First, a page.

CHICAGO — The first one you remember the details. Matt Harvey smiled last week when asked about his major-league debut, remembering the feeling of taking the field and the excitement as he shut down the Diamondbacks over five innings and struck out 11 with his family in the stands. It’s a night you will remember the rest of your life, he said.
The second one? Not so much.
“Nothing,” Harvey said when asked what he remembered about his second major-league start. It was simply time to get to work.
Tuesday, that is what Zack Wheeler will do when the righthanded phenom makes his second major-league start in Chicago against the White Sox.
“It’s just like any other start, it’s not a big deal,” the 23-year old said Sunday.
Comparatively, yes, maybe it will be just another start to the laid-back Wheeler.
The hyperbole of “Super Tuesday” last week in Atlanta, with Harvey taking a no-hitter into the seventh inning in the afternoon, and the long-awaited arrival of Wheeler at night, will calm to just a frenzy with his second start. He made his debut less than an hour from his hometown of Dallas, Ga., with his parents sitting behind home plate and Braves legend Chipper Jones sitting with them.
This time, there will be less going on around Wheeler and the real work can begin. While Wheeler debuted by throwing six scoreless innings against the NL East-leading Braves, there was room for improvement. He walked five and needed 102 pitches in those six innings.
“Much of the same, I hope a little better command of his offspeed stuff,” Mets pitching coach Dan Warthen said of what he expected to see in Wheeler’s second start. “I hope a higher strike percentage. With all the excitement and adrenaline flow (of the first start), I think at times he overthrew. I don’t think he will overthrow as much.”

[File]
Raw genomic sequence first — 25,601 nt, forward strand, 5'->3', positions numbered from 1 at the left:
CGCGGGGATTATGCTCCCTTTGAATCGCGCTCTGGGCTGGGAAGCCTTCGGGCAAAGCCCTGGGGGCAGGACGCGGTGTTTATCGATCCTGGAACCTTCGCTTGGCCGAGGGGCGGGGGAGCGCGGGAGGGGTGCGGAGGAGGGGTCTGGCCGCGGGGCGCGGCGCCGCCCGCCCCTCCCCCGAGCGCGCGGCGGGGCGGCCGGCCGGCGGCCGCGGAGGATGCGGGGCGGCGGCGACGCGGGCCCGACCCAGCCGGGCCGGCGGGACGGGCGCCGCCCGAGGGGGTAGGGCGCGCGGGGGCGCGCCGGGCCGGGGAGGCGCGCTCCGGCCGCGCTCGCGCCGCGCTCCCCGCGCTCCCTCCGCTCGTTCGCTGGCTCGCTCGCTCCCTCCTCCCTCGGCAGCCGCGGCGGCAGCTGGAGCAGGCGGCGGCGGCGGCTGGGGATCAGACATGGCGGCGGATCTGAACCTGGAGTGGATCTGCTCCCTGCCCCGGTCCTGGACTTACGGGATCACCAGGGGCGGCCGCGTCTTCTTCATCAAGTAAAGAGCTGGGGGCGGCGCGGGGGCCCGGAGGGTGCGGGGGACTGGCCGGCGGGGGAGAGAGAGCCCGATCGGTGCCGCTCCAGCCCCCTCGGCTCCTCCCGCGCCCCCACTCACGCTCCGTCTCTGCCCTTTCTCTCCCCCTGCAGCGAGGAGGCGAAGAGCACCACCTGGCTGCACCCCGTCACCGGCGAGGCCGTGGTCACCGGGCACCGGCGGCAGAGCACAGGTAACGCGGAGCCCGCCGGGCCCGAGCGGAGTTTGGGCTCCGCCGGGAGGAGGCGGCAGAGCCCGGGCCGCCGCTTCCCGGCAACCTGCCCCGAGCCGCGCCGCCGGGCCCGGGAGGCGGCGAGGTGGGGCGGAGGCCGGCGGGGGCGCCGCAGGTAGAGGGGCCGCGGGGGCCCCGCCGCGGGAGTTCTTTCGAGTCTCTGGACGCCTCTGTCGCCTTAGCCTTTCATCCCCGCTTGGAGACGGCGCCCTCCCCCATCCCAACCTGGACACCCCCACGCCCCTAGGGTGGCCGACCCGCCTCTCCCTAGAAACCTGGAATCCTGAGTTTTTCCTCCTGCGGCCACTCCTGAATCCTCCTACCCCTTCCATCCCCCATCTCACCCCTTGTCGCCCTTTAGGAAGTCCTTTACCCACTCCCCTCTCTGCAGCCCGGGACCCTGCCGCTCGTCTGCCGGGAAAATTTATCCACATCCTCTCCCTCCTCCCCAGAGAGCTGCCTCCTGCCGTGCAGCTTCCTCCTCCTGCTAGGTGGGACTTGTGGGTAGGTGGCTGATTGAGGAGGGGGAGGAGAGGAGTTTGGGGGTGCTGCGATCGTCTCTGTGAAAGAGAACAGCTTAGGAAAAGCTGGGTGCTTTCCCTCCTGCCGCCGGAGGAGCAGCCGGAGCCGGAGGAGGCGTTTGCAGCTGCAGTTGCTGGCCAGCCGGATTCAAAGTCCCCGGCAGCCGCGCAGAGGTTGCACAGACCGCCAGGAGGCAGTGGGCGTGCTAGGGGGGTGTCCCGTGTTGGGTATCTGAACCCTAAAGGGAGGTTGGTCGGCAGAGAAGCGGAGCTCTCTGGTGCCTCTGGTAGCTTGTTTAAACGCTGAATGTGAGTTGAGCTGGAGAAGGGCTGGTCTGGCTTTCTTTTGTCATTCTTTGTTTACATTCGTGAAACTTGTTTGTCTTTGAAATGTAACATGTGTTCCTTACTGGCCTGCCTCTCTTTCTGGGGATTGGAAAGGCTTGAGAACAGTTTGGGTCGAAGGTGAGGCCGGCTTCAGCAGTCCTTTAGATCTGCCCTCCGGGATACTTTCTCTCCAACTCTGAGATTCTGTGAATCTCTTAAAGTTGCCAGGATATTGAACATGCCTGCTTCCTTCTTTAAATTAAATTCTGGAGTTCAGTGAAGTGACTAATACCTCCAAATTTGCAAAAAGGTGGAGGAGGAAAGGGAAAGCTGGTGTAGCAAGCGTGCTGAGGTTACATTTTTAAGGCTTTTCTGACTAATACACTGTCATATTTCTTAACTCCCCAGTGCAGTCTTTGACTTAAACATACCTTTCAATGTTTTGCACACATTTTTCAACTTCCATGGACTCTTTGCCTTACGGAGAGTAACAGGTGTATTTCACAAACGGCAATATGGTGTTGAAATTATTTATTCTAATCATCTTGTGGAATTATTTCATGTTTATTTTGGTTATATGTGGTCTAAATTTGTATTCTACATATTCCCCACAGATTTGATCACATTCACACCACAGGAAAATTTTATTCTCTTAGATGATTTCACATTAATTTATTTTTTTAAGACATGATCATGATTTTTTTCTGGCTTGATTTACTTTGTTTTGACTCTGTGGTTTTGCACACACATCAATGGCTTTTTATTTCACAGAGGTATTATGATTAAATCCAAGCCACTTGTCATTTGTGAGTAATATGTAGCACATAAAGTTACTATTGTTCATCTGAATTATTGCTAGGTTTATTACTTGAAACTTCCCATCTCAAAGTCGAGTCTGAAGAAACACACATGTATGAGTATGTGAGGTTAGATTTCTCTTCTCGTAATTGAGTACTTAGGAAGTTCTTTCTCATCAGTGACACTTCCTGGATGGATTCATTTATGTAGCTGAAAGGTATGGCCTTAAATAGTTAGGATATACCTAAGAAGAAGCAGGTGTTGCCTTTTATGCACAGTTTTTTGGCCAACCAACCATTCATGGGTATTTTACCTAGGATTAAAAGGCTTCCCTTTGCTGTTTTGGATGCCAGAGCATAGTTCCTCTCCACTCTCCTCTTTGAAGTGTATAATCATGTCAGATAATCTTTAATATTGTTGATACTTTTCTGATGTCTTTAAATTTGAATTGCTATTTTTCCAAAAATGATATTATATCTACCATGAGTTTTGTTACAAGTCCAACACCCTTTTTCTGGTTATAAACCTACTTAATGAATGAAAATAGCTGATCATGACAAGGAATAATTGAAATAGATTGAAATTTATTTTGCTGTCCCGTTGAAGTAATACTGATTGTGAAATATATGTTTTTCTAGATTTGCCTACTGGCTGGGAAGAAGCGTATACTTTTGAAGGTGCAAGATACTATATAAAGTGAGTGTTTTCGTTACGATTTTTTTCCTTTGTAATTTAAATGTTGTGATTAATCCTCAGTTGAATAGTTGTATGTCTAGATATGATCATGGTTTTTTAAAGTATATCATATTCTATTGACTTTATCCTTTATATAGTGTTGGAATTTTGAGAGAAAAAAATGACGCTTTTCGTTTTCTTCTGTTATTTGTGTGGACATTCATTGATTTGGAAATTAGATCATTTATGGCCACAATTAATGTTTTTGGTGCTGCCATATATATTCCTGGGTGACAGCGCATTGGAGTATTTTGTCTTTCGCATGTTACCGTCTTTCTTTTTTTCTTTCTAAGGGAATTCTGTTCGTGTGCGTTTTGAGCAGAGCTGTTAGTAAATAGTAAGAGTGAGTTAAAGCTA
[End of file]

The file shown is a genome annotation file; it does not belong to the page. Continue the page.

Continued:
Wheeler said his goal for Tuesday was “throwing strikes, I walked a lot of people last time.”
While Wheeler may have over-thrown some and not had precise command in his debut, he impressed his teammates and coaches, who were looking for other things. They expected his ability to light up a radar gun, but they saw a lot more in the rookie.
“He’s got great stuff, a great arm, and he is a smart kid,” said John Buck, who will catch Wheeler’s second start. “I am looking forward to working with him.”
Terry Collins let Wheeler work his way out of a sticky sixth after giving up a one-out single to B.J. Upton and then a walk to Brian McCann. The Mets manager wanted to see how the rookie would react. He struck out Dan Uggla, who’d doubled off him in the second, and then coaxed a pop-up from Chris Johnson. That impressed Buck and Warthen.
“He’s tough,” Warthen said. “He’s tough. He has a quiet confidence.”
Warthen and Wheeler will begin really working together Tuesday. Wheeler was used last week as part of the taxi squad, a 26th man allowed on the roster for a scheduled doubleheader. This week, before his start, he will be officially added to the roster. To not carry an extra starter, the Mets optioned him back to Triple-A. In Tucson, he threw a regular bullpen session and a lighter one to accommodate the two extra days of rest with Triple-A pitching coach Randy St. Claire.
He flew to Chicago Sunday night to rejoin the Mets.
Wheeler said he didn’t have much contact with any Mets during the week he was back in Triple-A. He was not overwhelmed by the fact he was coming up to the majors most likely for good this time.
“It’s just another team and just another level,” Wheeler said. “Obviously it’s a little bit bigger stage, but I am ready to do my job and hopefully help my team.”